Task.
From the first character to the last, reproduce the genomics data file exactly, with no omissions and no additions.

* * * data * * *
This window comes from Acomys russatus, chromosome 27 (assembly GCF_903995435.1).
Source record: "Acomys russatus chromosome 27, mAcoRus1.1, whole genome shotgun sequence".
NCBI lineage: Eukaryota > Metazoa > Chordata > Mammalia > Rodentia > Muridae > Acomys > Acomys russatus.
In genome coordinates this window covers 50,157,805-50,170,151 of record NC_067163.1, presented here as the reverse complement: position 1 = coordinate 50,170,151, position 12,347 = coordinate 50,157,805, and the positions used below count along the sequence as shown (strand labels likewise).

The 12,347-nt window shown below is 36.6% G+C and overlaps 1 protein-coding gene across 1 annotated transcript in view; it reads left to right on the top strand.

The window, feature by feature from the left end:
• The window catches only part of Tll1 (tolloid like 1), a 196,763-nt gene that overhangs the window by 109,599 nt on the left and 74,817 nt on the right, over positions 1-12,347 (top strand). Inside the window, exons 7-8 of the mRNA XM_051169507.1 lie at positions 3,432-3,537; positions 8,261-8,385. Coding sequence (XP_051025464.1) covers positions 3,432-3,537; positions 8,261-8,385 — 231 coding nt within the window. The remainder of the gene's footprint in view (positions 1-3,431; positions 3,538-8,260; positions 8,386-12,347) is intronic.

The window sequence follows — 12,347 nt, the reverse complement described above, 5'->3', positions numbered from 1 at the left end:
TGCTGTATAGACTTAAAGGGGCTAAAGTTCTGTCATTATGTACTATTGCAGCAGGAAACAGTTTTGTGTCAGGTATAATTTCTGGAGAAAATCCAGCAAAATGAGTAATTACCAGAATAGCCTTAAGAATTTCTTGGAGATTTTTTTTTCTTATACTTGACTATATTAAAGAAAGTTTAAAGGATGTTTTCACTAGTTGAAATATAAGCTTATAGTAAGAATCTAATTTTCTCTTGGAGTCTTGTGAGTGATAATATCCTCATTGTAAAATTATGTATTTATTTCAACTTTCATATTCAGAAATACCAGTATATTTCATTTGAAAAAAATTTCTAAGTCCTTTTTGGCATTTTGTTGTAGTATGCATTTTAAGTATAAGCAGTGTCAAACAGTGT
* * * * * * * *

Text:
This window comes from Acomys russatus, chromosome 27 (assembly GCF_903995435.1).
Source record: "Acomys russatus chromosome 27, mAcoRus1.1, whole genome shotgun sequence".
NCBI lineage: Eukaryota > Metazoa > Chordata > Mammalia > Rodentia > Muridae > Acomys > Acomys russatus.
In genome coordinates this window covers 50,157,805-50,170,151 of record NC_067163.1, presented here as the reverse complement: position 1 = coordinate 50,170,151, position 12,347 = coordinate 50,157,805, and the positions used below count along the sequence as shown (strand labels likewise).

The 12,347-nt window shown below is 36.6% G+C and overlaps 1 protein-coding gene across 1 annotated transcript in view; it reads left to right on the top strand.

The window, feature by feature from the left end:
• The window catches only part of Tll1 (tolloid like 1), a 196,763-nt gene that overhangs the window by 109,599 nt on the left and 74,817 nt on the right, over positions 1-12,347 (top strand). Inside the window, exons 7-8 of the mRNA XM_051169507.1 lie at positions 3,432-3,537; positions 8,261-8,385. Coding sequence (XP_051025464.1) covers positions 3,432-3,537; positions 8,261-8,385 — 231 coding nt within the window. The remainder of the gene's footprint in view (positions 1-3,431; positions 3,538-8,260; positions 8,386-12,347) is intronic.

The window sequence follows — 12,347 nt, the reverse complement described above, 5'->3', positions numbered from 1 at the left end:
TGCTGTATAGACTTAAAGGGGCTAAAGTTCTGTCATTATGTACTATTGCAGCAGGAAACAGTTTTGTGTCAGGTATAATTTCTGGAGAAAATCCAGCAAAATGAGTAATTACCAGAATAGCCTTAAGAATTTCTTGGAGATTTTTTTTTCTTATACTTGACTATATTAAAGAAAGTTTAAAGGATGTTTTCACTAGTTGAAATATAAGCTTATAGTAAGAATCTAATTTTCTCTTGGAGTCTTGTGAGTGATAATATCCTCATTGTAAAATTATGTATTTATTTCAACTTTCATATTCAGAAATACCAGTATATTTCATTTGAAAAAAATTTCTAAGTCCTTTTTGGCATTTTGTTGTAGTATGCATTTTAAGTATAAGCAGTGTCAAACAGTGT